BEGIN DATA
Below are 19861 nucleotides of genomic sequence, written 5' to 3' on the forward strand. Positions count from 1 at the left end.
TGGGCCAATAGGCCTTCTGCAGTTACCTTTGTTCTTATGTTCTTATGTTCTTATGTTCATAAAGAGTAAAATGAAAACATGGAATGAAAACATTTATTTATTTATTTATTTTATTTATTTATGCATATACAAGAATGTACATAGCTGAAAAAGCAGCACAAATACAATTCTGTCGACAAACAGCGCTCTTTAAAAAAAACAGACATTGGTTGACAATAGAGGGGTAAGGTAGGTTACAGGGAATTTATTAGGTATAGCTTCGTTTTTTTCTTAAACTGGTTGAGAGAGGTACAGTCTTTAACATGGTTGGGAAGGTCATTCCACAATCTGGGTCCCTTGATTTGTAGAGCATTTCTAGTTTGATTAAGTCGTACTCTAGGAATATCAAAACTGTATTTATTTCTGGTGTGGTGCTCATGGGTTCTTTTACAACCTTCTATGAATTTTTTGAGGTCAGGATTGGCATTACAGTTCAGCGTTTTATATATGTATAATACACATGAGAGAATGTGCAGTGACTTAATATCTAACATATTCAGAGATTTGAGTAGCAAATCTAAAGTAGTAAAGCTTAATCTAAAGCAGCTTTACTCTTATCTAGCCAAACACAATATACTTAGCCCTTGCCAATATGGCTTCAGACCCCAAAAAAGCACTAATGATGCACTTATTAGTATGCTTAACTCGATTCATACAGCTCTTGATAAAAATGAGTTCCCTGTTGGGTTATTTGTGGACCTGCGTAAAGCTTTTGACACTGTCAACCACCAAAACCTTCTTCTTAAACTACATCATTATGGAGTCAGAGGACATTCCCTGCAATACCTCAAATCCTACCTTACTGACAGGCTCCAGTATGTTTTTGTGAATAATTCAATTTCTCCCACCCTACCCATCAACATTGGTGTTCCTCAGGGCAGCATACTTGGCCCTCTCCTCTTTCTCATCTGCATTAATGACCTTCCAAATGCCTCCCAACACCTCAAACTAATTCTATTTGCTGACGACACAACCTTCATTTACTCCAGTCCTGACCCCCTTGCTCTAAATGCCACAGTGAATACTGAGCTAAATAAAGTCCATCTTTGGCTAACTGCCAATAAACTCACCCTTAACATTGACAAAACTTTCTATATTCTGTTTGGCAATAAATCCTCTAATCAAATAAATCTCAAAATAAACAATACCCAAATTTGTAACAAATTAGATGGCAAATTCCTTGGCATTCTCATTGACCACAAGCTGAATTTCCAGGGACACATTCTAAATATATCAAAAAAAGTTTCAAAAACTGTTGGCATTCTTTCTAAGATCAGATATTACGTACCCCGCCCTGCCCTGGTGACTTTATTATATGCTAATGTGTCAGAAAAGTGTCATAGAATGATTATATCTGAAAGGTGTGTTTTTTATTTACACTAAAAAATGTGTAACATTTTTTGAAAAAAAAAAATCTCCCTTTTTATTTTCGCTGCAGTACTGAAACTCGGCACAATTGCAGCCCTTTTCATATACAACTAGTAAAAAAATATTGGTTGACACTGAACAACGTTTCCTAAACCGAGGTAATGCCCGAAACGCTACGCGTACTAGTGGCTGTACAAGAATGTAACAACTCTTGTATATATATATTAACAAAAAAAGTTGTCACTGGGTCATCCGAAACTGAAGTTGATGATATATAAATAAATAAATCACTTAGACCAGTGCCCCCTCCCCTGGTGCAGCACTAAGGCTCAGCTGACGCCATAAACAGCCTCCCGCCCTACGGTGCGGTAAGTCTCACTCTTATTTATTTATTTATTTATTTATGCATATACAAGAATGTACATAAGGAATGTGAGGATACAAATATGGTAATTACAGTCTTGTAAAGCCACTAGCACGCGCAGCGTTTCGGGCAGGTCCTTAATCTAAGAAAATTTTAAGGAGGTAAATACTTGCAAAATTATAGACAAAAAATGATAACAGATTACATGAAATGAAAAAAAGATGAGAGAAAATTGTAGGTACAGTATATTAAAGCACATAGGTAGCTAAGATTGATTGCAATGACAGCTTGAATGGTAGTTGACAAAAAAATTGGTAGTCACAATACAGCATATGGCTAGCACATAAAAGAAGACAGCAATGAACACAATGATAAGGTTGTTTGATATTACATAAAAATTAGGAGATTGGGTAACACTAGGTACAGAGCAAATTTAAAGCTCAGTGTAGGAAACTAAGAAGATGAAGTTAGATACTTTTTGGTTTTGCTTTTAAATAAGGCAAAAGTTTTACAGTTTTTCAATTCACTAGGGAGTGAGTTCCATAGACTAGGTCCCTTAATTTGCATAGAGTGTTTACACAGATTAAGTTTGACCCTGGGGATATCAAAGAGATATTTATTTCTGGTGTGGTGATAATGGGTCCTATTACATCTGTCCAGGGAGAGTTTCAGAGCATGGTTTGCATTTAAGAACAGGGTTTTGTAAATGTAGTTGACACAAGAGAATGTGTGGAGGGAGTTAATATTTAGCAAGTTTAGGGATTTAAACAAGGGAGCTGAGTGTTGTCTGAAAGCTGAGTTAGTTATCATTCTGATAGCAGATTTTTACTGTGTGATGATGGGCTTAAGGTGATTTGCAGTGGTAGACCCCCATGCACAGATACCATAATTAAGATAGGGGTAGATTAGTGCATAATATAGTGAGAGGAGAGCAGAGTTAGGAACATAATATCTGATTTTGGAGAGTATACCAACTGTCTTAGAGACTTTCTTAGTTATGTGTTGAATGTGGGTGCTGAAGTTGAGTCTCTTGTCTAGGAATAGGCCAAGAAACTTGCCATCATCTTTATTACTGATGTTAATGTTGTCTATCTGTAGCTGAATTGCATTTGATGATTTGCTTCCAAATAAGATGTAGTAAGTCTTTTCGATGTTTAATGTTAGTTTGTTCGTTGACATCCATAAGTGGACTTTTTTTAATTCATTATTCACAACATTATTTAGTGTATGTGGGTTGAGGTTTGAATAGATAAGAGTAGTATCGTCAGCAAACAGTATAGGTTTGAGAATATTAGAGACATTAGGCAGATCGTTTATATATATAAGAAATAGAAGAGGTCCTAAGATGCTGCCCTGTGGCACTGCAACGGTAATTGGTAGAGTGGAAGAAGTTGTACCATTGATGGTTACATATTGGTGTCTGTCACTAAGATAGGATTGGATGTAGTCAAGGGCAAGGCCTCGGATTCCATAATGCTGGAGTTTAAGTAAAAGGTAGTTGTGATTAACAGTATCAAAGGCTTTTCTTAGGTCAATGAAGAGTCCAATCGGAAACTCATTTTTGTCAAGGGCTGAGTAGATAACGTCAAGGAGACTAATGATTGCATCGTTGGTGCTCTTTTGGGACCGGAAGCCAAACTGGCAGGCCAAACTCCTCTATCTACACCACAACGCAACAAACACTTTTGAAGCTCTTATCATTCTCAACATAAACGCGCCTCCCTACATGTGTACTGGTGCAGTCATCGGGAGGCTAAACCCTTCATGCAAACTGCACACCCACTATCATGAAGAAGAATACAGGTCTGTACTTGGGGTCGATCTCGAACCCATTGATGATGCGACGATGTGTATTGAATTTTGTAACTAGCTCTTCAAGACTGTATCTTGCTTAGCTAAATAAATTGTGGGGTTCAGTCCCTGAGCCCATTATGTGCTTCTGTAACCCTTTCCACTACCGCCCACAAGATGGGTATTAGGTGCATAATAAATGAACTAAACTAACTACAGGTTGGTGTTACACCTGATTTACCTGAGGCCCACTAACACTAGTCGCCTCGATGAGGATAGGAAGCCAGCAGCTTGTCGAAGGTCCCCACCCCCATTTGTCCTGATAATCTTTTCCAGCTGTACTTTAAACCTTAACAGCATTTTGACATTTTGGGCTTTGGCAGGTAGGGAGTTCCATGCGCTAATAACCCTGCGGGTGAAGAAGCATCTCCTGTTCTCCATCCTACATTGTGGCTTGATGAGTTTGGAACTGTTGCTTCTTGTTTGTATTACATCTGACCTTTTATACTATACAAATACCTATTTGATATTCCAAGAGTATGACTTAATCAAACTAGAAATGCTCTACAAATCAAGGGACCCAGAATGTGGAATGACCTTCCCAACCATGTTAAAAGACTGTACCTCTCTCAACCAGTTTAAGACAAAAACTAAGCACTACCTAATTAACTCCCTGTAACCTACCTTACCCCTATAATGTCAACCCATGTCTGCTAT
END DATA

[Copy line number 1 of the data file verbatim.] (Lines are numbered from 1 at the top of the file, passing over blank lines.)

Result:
Below are 19861 nucleotides of genomic sequence, written 5' to 3' on the forward strand. Positions count from 1 at the left end.